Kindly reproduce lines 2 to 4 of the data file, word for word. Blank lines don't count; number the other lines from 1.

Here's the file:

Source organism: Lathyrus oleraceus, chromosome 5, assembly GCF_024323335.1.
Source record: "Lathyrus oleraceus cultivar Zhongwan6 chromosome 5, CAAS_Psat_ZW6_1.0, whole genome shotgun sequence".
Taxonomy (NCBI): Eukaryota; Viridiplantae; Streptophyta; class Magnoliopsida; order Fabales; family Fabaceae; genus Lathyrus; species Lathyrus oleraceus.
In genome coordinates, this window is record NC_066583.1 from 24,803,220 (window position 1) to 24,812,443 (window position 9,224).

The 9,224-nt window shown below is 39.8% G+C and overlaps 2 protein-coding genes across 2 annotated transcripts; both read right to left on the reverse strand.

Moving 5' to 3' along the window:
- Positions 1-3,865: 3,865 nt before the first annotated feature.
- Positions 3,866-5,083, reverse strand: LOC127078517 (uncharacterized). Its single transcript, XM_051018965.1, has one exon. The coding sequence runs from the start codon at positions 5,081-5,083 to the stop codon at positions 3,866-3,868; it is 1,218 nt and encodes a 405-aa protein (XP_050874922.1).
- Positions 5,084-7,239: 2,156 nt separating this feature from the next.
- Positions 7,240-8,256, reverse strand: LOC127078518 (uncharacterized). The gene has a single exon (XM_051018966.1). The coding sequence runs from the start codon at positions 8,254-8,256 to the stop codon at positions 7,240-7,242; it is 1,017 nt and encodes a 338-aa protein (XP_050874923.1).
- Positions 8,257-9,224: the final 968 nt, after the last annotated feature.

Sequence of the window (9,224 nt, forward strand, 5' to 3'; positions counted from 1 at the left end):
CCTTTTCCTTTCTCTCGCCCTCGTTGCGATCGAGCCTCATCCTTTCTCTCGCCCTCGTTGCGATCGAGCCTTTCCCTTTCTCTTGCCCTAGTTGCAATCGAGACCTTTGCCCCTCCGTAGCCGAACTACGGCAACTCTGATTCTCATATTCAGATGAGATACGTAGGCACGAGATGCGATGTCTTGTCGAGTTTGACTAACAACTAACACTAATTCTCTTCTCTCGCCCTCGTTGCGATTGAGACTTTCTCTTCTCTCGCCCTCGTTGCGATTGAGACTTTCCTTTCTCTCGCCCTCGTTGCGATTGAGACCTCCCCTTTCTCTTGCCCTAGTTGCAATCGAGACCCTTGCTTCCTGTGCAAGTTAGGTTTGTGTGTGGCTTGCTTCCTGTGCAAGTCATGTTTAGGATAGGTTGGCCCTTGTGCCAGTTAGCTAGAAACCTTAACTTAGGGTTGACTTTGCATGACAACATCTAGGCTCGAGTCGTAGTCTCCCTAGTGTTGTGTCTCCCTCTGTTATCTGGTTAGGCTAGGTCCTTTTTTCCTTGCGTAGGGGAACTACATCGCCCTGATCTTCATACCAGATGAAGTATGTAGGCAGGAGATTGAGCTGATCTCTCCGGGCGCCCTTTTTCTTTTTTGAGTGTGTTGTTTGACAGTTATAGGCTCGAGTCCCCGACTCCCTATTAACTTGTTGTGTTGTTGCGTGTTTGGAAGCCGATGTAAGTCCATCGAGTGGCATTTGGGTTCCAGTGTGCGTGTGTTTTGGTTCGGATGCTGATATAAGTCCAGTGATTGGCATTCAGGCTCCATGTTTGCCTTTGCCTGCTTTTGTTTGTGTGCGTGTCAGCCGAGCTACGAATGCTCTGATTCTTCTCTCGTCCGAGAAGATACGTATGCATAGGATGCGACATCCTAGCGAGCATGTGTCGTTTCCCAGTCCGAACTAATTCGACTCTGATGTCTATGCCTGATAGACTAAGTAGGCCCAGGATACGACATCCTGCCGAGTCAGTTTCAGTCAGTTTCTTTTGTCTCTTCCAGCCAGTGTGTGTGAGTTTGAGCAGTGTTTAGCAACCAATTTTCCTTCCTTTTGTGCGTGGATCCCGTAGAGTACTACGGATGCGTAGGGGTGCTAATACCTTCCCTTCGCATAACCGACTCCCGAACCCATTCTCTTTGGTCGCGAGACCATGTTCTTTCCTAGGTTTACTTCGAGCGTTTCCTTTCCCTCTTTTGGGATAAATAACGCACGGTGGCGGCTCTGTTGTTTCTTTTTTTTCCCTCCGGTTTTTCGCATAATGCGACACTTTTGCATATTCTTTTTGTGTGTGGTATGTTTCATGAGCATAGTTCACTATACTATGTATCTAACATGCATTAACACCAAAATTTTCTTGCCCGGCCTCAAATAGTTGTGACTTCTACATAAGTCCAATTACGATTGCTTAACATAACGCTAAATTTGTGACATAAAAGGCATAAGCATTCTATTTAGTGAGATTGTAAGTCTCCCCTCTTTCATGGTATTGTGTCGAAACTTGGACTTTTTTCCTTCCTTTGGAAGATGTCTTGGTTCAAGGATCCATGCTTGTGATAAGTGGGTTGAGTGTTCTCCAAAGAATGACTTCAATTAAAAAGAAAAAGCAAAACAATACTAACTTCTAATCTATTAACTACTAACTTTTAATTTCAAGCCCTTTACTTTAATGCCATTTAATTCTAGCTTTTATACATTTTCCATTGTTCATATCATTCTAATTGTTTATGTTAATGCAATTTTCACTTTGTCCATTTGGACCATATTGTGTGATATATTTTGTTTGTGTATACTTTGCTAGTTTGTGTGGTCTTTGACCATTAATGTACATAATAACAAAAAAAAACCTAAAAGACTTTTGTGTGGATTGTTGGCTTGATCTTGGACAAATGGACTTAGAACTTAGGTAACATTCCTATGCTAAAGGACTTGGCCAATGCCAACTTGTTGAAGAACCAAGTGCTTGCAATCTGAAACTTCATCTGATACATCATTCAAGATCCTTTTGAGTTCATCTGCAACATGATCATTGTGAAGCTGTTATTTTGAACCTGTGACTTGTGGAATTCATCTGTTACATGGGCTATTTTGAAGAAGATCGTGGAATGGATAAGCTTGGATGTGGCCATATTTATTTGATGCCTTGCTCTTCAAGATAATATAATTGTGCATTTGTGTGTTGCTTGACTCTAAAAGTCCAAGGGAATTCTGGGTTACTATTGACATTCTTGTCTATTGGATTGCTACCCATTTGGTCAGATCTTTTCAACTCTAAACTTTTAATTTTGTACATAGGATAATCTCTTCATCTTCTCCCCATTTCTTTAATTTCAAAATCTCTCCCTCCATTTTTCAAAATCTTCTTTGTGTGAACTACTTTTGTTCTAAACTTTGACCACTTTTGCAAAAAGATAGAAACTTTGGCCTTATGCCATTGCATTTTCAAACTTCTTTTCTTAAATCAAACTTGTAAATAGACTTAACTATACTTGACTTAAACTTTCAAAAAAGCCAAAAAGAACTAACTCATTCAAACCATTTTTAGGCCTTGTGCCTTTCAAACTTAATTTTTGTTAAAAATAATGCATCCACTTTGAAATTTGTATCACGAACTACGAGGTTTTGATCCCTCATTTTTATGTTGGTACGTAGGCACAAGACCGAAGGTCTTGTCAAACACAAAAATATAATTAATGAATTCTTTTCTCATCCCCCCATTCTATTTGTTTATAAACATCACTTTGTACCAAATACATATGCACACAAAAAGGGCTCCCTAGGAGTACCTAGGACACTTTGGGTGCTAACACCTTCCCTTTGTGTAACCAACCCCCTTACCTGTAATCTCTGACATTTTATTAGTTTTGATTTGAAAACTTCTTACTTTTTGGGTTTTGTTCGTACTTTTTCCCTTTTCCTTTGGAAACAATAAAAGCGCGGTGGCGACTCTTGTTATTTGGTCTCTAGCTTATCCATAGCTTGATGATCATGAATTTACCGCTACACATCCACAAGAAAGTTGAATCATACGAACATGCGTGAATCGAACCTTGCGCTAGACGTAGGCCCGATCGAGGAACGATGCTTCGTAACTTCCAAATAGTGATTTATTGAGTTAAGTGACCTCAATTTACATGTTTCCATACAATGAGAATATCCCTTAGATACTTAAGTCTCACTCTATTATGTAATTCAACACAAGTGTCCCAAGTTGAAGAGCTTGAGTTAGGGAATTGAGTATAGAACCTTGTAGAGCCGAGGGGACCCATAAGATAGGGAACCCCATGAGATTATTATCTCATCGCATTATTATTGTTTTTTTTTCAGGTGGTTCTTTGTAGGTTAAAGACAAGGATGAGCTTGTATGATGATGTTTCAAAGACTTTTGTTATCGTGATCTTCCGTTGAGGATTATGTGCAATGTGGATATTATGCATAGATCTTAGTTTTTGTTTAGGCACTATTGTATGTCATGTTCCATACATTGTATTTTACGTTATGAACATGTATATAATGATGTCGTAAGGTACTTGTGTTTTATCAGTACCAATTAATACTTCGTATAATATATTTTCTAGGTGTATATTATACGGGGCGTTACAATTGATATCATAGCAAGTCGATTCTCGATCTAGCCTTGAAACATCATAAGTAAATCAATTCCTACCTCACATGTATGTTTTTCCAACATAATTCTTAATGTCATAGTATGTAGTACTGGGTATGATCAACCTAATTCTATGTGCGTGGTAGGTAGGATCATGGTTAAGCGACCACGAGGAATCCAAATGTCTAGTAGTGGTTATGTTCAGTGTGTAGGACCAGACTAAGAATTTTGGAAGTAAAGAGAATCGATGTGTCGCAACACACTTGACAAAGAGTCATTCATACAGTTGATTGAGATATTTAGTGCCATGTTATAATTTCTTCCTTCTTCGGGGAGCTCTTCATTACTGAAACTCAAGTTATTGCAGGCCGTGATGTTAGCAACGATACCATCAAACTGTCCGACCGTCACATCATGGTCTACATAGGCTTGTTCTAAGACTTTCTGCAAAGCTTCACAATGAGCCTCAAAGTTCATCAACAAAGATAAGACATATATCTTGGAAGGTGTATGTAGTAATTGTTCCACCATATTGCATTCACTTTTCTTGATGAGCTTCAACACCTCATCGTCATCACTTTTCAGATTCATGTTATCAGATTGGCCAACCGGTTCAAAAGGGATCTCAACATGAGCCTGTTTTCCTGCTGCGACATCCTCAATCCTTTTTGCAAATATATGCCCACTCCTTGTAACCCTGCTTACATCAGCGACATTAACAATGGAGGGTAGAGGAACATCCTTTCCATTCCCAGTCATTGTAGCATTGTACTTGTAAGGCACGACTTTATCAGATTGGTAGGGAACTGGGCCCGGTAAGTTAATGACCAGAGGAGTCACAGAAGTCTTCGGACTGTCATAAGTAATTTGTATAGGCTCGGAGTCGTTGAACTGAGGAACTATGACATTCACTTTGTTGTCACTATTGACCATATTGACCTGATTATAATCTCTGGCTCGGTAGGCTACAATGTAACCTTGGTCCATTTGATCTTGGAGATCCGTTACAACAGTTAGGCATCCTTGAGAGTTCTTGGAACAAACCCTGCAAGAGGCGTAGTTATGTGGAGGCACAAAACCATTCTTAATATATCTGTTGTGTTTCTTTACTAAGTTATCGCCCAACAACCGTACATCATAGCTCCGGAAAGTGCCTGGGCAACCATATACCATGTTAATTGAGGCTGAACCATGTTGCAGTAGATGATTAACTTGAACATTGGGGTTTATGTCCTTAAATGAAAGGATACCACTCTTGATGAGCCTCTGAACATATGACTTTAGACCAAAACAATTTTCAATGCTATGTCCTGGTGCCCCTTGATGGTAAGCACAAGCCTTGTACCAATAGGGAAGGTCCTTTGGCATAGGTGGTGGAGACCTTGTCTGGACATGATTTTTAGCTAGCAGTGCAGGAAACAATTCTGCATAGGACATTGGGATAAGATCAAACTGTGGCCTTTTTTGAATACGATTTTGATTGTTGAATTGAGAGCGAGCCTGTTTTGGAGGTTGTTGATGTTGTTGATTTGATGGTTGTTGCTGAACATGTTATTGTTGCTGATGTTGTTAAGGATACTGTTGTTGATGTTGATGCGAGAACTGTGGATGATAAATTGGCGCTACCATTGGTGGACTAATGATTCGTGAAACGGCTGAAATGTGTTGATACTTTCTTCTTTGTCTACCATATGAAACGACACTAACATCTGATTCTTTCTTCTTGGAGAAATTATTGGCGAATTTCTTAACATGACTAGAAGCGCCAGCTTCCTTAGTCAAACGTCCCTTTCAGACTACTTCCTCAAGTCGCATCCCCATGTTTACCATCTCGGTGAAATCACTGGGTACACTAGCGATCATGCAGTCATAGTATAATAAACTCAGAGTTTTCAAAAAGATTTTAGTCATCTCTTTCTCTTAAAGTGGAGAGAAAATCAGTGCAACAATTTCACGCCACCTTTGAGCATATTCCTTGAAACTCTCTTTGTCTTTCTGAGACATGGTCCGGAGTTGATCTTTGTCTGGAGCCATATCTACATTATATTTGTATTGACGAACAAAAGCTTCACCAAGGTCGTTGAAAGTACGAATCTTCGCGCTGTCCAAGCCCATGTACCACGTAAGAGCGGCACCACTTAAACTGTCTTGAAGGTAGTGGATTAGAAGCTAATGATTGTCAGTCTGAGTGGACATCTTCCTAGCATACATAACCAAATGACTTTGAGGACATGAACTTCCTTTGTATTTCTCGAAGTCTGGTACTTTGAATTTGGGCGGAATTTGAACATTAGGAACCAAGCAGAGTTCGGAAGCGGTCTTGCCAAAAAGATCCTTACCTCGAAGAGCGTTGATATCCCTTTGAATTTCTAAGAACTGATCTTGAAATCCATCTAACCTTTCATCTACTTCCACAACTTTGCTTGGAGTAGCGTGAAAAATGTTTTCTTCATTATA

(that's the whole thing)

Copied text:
Source record: "Lathyrus oleraceus cultivar Zhongwan6 chromosome 5, CAAS_Psat_ZW6_1.0, whole genome shotgun sequence".
Taxonomy (NCBI): Eukaryota; Viridiplantae; Streptophyta; class Magnoliopsida; order Fabales; family Fabaceae; genus Lathyrus; species Lathyrus oleraceus.
In genome coordinates, this window is record NC_066583.1 from 24,803,220 (window position 1) to 24,812,443 (window position 9,224).